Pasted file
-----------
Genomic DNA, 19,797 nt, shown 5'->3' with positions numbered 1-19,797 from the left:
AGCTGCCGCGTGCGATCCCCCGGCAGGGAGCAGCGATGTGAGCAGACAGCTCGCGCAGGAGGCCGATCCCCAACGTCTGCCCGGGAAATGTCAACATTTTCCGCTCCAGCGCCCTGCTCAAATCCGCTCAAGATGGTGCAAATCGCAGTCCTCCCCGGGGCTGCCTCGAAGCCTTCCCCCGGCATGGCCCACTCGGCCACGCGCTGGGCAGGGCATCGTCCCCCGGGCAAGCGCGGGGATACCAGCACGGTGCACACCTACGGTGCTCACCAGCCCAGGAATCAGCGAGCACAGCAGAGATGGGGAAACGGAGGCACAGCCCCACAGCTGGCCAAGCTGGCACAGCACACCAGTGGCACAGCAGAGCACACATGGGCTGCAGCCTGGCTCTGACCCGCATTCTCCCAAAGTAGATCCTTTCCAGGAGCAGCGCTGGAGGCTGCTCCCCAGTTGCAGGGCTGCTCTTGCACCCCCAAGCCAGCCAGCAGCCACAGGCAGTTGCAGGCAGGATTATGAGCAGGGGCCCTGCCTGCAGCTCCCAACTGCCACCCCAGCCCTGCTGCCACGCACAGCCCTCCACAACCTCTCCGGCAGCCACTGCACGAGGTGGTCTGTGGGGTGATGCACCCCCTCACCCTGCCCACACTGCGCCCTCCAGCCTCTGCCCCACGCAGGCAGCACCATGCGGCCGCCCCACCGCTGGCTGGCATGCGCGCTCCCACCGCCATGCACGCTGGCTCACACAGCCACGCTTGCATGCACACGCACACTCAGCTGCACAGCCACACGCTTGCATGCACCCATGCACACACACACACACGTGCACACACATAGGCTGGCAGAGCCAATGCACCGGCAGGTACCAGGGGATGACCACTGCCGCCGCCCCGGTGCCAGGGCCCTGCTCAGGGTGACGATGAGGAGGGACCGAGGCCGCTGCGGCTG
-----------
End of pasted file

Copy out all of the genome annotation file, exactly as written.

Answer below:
Genomic DNA, 19,797 nt, shown 5'->3' with positions numbered 1-19,797 from the left:
AGCTGCCGCGTGCGATCCCCCGGCAGGGAGCAGCGATGTGAGCAGACAGCTCGCGCAGGAGGCCGATCCCCAACGTCTGCCCGGGAAATGTCAACATTTTCCGCTCCAGCGCCCTGCTCAAATCCGCTCAAGATGGTGCAAATCGCAGTCCTCCCCGGGGCTGCCTCGAAGCCTTCCCCCGGCATGGCCCACTCGGCCACGCGCTGGGCAGGGCATCGTCCCCCGGGCAAGCGCGGGGATACCAGCACGGTGCACACCTACGGTGCTCACCAGCCCAGGAATCAGCGAGCACAGCAGAGATGGGGAAACGGAGGCACAGCCCCACAGCTGGCCAAGCTGGCACAGCACACCAGTGGCACAGCAGAGCACACATGGGCTGCAGCCTGGCTCTGACCCGCATTCTCCCAAAGTAGATCCTTTCCAGGAGCAGCGCTGGAGGCTGCTCCCCAGTTGCAGGGCTGCTCTTGCACCCCCAAGCCAGCCAGCAGCCACAGGCAGTTGCAGGCAGGATTATGAGCAGGGGCCCTGCCTGCAGCTCCCAACTGCCACCCCAGCCCTGCTGCCACGCACAGCCCTCCACAACCTCTCCGGCAGCCACTGCACGAGGTGGTCTGTGGGGTGATGCACCCCCTCACCCTGCCCACACTGCGCCCTCCAGCCTCTGCCCCACGCAGGCAGCACCATGCGGCCGCCCCACCGCTGGCTGGCATGCGCGCTCCCACCGCCATGCACGCTGGCTCACACAGCCACGCTTGCATGCACACGCACACTCAGCTGCACAGCCACACGCTTGCATGCACCCATGCACACACACACACACGTGCACACACATAGGCTGGCAGAGCCAATGCACCGGCAGGTACCAGGGGATGACCACTGCCGCCGCCCCGGTGCCAGGGCCCTGCTCAGGGTGACGATGAGGAGGGACCGAGGCCGCTGCGGCTG